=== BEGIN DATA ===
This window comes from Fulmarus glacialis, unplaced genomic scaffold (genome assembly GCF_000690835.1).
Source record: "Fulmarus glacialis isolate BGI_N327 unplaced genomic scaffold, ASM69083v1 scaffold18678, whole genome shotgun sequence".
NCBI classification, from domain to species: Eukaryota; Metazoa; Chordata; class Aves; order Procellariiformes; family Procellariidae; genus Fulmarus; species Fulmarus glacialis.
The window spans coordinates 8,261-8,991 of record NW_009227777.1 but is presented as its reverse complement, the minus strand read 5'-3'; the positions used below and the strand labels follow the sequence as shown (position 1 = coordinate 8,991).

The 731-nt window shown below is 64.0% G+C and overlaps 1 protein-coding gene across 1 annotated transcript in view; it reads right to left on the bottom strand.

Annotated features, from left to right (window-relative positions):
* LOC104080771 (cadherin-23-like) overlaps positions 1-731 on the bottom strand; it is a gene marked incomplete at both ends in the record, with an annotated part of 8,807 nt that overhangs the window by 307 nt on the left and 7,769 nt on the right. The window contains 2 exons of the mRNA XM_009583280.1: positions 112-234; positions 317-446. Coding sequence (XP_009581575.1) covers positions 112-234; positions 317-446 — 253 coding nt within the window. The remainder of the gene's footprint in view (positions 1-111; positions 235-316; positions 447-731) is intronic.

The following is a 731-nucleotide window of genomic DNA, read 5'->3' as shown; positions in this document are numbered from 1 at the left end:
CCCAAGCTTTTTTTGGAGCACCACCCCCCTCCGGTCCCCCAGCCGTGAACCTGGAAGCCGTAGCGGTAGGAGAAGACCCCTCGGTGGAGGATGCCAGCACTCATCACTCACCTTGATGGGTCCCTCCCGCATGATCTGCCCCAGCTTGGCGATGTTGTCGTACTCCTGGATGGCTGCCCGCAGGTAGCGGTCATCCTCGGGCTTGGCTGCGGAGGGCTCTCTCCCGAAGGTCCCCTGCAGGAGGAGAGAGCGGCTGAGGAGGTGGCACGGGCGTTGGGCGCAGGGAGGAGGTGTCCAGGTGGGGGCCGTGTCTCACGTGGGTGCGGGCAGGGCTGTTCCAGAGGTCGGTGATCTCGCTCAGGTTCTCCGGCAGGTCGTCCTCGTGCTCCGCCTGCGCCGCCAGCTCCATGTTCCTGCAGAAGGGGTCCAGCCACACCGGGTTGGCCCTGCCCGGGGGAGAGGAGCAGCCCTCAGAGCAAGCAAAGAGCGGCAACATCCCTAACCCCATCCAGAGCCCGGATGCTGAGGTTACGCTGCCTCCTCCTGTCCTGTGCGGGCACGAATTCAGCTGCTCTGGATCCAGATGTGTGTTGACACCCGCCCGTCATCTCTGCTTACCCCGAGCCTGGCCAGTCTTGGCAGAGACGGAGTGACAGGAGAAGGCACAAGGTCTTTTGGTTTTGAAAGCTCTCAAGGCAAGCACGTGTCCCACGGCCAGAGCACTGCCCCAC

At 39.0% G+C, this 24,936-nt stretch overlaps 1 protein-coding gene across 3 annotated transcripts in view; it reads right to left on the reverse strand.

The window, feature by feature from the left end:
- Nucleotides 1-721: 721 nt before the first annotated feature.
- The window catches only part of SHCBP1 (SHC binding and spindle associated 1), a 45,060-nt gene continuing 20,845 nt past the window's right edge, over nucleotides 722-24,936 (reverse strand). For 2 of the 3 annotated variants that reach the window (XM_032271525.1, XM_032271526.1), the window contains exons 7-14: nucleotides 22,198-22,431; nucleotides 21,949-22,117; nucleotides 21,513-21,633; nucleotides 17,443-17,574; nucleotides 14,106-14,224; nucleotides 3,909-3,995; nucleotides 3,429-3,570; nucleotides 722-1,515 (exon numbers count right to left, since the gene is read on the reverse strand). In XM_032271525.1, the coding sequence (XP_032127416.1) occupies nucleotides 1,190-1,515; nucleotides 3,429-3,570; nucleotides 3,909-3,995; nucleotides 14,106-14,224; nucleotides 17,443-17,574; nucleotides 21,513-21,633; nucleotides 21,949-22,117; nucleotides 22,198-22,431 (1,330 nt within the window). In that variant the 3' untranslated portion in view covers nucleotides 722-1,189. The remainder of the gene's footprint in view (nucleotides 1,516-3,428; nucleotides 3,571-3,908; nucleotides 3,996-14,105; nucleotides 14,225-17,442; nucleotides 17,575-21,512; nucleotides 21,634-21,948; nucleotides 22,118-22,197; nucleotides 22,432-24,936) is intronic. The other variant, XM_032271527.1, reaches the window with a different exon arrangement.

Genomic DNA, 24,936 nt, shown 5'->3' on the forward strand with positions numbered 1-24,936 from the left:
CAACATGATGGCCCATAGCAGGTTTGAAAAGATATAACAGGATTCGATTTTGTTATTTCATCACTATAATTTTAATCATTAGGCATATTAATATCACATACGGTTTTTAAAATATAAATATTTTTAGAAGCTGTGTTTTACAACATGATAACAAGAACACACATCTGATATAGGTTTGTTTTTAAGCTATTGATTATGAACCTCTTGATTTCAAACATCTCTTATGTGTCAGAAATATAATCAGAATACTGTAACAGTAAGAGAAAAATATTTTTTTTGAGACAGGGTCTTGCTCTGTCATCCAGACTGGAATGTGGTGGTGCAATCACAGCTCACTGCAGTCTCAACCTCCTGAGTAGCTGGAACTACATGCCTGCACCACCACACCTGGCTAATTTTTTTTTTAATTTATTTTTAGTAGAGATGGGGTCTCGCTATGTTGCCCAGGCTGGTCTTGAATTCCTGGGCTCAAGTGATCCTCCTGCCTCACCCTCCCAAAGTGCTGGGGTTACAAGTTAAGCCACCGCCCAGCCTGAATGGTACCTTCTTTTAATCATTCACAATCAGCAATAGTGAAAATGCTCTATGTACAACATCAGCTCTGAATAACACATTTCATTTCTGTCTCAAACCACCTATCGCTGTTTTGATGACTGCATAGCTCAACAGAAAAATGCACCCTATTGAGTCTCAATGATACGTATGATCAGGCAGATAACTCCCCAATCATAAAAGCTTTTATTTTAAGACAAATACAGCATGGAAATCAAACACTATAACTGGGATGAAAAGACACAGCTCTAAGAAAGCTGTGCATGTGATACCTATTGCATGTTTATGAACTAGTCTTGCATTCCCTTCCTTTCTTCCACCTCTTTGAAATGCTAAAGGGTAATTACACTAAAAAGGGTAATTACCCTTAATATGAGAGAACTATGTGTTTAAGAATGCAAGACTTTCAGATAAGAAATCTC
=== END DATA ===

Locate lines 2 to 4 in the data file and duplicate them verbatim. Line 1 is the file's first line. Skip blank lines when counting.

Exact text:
Source record: "Fulmarus glacialis isolate BGI_N327 unplaced genomic scaffold, ASM69083v1 scaffold18678, whole genome shotgun sequence".
NCBI classification, from domain to species: Eukaryota; Metazoa; Chordata; class Aves; order Procellariiformes; family Procellariidae; genus Fulmarus; species Fulmarus glacialis.
The window spans coordinates 8,261-8,991 of record NW_009227777.1 but is presented as its reverse complement, the minus strand read 5'-3'; the positions used below and the strand labels follow the sequence as shown (position 1 = coordinate 8,991).